And this was done on February 25, 1989.
The twenty-fourth issue of Phrack featured a chatty interview with co-ed phone-phreak "Chanda Leir," three articles on BITNET and its links to other computer networks, an article on 800 and 900 numbers by "Unknown User," "VaxCat's" article on telco basics (slyly entitled "Lifting Ma Bell's Veil of Secrecy,)" and the usual "Phrack World News."
The News section, with painful irony, featured an extended account of the sentencing of "Shadowhawk," an eighteen-year-old Chicago hacker who had just been put in federal prison by William J. Cook himself.
And then there were the two articles by "The Eavesdropper." The first was the edited E911 Document, now titled "Control Office Administration Of Enhanced 911 Services for Special Services and Major Account Centers." Eavesdropper's second article was a glossary of terms explaining the blizzard of telco acronyms and buzzwords in the E911 Document.
The hapless document was now distributed, in the usual Phrack routine, to a good one hundred and fifty sites. Not a hundred and fifty people, mind you -- a hundred and fifty sites, some of these sites linked to UNIX nodes or bulletin board systems, which themselves had readerships of tens, dozens, even hundreds of people.
This was February 1989. Nothing happened immediately. Summer came, and the Atlanta crew were raided by the Secret Service. Fry Guy was apprehended. Still nothing whatever happened to Phrack. Six more issues of Phrack came out, 30 in all, more or less on a monthly schedule. Knight Lightning and co-editor Taran King went untouched.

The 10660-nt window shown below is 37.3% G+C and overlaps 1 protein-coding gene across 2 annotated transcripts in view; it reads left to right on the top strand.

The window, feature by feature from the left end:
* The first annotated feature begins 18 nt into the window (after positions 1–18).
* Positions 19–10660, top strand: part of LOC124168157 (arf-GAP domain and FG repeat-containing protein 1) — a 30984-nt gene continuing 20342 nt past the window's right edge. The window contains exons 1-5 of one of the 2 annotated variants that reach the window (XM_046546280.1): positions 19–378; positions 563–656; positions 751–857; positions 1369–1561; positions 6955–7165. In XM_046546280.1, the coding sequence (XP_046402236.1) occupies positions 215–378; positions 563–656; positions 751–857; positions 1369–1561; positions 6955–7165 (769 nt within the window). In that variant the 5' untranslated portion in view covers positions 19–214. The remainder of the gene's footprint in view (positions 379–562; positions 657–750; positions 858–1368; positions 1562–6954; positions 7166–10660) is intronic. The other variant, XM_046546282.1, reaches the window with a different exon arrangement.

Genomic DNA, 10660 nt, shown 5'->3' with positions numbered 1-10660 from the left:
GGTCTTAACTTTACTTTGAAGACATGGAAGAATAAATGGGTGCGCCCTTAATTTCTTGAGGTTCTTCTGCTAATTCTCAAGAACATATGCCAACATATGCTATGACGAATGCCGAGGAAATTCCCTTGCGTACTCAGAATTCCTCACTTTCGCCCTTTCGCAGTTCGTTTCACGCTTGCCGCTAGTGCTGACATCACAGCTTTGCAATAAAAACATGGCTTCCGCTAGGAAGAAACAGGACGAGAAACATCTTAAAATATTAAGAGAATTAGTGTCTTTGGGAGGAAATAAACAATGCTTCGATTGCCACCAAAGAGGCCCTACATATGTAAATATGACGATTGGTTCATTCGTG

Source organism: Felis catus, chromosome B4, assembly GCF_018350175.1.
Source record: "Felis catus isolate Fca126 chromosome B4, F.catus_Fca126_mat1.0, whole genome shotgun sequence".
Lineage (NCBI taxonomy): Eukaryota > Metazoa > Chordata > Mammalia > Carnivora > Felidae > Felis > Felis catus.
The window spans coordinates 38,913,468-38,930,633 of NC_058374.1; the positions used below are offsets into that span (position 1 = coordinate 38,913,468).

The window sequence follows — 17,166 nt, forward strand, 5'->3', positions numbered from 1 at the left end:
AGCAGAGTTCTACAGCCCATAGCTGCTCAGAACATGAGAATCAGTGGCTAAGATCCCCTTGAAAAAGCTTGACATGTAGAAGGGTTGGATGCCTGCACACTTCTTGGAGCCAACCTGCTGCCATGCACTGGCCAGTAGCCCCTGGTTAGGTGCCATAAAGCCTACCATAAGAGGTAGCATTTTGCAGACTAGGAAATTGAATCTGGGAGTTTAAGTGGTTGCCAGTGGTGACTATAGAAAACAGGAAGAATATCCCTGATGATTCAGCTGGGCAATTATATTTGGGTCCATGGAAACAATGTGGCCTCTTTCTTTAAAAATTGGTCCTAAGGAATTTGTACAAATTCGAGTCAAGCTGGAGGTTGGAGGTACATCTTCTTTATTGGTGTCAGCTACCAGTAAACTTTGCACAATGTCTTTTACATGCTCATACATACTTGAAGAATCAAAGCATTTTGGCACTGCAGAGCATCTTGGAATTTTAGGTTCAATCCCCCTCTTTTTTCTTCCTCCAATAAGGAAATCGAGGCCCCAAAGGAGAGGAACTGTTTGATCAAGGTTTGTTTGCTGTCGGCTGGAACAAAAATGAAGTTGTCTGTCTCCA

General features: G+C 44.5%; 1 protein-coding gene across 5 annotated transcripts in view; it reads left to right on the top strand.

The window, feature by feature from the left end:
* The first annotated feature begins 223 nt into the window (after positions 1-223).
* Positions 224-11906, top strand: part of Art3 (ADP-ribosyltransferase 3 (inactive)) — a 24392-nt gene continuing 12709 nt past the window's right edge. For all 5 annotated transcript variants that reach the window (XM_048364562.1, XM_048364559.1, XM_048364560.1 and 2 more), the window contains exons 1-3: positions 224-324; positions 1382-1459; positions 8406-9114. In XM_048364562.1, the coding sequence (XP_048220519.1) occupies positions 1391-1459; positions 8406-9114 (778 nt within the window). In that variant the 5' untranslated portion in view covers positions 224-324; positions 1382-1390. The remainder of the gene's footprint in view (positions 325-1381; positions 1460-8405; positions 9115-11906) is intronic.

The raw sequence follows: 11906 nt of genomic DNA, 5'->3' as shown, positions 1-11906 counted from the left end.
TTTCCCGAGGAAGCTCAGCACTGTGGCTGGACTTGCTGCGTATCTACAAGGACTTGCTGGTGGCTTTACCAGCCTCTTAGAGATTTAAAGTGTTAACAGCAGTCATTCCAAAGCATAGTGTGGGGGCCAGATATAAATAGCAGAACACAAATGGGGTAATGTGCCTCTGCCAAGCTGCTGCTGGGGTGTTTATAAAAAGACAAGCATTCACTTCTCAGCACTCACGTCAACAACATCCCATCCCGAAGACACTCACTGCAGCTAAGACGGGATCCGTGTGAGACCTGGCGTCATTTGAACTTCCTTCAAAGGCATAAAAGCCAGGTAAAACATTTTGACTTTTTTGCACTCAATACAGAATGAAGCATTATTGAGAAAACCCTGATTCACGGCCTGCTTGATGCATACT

Phrack tended to duck and cover whenever the heat came down. During the summer busts of 1987 -- (hacker busts tended to cluster in summer, perhaps because hackers were easier to find at home than in college) -- Phrack had ceased publication for several months, and laid low. Several LoD hangers-on had been arrested, but nothing had happened to the Phrack crew, the premiere gossips of the underground. In 1988, Phrack had been taken over by a new editor, "Crimson Death," a raucous youngster with a taste for anarchy files.
1989, however, looked like a bounty year for the underground. Knight Lightning and his co-editor Taran King took up the reins again, and Phrack flourished throughout 1989. Atlanta LoD went down hard in the summer of 1989, but Phrack rolled merrily on. Prophet's E911 Document seemed unlikely to cause Phrack any trouble. By January 1990, it had been available in Phrack for almost a year. Kluepfel and Dalton, officers of Bellcore and AT&T security, had possessed the document for sixteen months -- in fact, they'd had it even before Knight Lightning himself, and had done nothing in particular to stop its distribution. They hadn't even told Rich Andrews or Charles Boykin to erase the copies from their UNIX nodes, Jolnet and Killer. But then came the monster Martin Luther King Day Crash of January 15, 1990.